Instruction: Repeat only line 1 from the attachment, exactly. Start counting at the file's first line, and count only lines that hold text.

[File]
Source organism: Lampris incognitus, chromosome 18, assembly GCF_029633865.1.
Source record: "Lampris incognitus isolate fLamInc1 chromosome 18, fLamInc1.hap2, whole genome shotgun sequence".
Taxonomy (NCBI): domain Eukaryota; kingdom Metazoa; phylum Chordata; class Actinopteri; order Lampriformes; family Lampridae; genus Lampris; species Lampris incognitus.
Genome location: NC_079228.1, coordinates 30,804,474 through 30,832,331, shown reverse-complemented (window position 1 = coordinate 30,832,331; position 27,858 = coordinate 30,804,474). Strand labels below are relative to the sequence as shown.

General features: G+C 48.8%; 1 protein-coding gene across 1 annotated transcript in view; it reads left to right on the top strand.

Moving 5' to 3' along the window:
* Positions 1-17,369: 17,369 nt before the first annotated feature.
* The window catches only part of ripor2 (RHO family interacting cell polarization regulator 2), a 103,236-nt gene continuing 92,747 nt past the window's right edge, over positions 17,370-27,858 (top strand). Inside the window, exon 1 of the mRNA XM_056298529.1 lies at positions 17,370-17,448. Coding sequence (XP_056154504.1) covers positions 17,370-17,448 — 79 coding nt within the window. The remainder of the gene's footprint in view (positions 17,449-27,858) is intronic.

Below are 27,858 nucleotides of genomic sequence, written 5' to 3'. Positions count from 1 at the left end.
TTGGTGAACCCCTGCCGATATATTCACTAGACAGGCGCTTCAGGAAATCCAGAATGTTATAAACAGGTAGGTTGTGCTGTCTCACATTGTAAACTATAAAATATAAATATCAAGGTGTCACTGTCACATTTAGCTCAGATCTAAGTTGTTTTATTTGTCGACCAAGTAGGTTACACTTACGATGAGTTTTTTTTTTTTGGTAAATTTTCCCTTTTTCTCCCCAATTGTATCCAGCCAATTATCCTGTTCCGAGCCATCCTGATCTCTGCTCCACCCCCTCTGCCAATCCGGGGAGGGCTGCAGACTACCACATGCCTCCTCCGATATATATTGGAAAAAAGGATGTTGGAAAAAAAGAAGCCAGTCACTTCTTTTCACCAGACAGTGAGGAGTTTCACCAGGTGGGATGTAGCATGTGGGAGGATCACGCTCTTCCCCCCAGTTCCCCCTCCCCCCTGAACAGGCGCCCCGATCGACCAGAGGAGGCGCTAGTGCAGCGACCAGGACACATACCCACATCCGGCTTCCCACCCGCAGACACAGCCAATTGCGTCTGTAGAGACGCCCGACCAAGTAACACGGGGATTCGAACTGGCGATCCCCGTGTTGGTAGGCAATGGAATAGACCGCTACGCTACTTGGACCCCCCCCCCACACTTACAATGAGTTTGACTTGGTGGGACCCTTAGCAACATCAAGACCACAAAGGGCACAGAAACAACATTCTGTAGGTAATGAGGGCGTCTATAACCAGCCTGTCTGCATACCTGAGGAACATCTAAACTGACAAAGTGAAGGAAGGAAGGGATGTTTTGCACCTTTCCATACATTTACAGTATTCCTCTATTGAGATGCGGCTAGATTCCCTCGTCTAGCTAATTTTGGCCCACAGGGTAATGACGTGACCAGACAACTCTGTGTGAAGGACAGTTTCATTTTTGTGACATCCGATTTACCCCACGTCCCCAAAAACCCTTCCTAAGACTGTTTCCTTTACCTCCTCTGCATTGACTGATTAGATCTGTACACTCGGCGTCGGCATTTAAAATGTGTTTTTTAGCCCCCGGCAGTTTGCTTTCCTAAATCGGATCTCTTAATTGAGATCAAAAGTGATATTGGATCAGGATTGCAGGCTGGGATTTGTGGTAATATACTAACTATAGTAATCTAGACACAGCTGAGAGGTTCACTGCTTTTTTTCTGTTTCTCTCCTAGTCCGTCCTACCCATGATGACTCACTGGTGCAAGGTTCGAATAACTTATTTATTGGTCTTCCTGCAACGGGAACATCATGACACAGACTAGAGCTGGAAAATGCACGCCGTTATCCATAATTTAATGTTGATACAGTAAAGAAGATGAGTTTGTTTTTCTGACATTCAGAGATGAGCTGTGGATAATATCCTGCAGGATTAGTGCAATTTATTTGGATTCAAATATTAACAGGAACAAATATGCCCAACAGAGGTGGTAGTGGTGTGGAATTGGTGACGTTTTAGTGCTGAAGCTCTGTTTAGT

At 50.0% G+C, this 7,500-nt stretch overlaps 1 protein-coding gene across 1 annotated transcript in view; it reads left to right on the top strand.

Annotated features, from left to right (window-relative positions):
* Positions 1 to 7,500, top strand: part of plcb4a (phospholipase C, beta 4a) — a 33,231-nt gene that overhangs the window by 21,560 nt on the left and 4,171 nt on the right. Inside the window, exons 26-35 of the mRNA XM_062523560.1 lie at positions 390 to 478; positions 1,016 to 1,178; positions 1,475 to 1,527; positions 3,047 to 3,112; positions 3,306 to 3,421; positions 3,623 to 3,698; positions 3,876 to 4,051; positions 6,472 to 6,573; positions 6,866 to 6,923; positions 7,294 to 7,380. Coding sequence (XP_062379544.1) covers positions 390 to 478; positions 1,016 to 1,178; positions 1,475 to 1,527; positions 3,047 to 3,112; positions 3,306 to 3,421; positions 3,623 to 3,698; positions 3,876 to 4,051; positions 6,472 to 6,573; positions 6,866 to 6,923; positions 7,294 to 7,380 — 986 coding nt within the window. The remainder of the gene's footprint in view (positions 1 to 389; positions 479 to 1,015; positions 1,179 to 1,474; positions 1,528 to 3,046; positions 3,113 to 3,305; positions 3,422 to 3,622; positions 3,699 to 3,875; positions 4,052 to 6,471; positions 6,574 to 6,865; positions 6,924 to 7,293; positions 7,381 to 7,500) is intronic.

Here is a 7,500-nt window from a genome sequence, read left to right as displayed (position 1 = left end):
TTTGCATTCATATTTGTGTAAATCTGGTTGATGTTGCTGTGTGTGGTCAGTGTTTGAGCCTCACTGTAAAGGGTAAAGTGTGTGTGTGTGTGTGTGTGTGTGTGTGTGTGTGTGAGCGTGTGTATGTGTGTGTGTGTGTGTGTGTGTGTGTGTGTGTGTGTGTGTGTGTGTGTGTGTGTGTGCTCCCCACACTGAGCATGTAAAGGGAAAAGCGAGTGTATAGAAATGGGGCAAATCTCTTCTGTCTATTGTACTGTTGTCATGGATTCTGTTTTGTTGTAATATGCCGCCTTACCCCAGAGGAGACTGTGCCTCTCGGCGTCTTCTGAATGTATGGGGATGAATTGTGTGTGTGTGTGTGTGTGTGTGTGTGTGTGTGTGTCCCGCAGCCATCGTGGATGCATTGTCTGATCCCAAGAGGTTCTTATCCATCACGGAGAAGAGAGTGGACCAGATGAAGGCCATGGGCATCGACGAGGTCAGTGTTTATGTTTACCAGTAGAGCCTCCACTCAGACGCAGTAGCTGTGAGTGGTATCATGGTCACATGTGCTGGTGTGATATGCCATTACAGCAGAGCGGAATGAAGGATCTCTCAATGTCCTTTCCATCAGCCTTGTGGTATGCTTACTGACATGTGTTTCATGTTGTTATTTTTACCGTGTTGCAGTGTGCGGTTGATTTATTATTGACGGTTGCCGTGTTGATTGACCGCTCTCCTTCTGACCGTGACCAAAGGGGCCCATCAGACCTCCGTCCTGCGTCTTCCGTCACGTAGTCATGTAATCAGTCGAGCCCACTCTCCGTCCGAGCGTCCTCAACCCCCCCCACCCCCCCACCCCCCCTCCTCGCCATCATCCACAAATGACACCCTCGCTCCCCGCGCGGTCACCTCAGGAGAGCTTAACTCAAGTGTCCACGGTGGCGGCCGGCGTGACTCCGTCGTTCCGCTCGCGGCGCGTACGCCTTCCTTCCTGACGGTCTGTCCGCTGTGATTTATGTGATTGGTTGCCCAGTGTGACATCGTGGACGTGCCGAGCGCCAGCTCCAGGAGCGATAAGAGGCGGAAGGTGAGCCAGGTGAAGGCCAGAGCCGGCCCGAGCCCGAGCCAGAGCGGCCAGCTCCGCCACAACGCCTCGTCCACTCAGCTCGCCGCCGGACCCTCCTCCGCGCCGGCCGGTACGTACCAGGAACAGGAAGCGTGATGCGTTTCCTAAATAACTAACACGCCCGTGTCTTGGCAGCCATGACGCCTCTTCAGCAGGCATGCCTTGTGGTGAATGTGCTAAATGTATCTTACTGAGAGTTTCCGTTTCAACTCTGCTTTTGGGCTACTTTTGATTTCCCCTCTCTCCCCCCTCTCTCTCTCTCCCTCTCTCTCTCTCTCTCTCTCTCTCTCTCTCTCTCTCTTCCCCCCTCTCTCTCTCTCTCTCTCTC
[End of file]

Source organism: Lampris incognitus, chromosome 18, assembly GCF_029633865.1.